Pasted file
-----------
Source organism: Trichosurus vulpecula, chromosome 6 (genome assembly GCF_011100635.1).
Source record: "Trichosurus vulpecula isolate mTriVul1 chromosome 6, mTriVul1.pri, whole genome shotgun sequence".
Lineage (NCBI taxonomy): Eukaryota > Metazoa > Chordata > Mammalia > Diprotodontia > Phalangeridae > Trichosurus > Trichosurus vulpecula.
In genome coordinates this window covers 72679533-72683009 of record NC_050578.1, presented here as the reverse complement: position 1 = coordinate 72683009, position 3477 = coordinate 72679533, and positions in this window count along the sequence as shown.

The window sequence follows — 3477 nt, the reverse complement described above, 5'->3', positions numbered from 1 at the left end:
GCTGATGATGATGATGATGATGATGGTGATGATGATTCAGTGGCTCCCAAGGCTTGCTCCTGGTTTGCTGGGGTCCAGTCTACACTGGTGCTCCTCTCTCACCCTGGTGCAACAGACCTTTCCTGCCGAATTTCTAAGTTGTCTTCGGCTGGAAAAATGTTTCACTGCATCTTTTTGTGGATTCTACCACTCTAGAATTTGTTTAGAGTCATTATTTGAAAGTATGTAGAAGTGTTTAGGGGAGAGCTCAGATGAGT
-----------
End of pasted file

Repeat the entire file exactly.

Source organism: Trichosurus vulpecula, chromosome 6 (genome assembly GCF_011100635.1).
Source record: "Trichosurus vulpecula isolate mTriVul1 chromosome 6, mTriVul1.pri, whole genome shotgun sequence".
Lineage (NCBI taxonomy): Eukaryota > Metazoa > Chordata > Mammalia > Diprotodontia > Phalangeridae > Trichosurus > Trichosurus vulpecula.
In genome coordinates this window covers 72679533-72683009 of record NC_050578.1, presented here as the reverse complement: position 1 = coordinate 72683009, position 3477 = coordinate 72679533, and positions in this window count along the sequence as shown.

The window sequence follows — 3477 nt, the reverse complement described above, 5'->3', positions numbered from 1 at the left end:
GCTGATGATGATGATGATGATGATGGTGATGATGATTCAGTGGCTCCCAAGGCTTGCTCCTGGTTTGCTGGGGTCCAGTCTACACTGGTGCTCCTCTCTCACCCTGGTGCAACAGACCTTTCCTGCCGAATTTCTAAGTTGTCTTCGGCTGGAAAAATGTTTCACTGCATCTTTTTGTGGATTCTACCACTCTAGAATTTGTTTAGAGTCATTATTTGAAAGTATGTAGAAGTGTTTAGGGGAGAGCTCAGATGAGT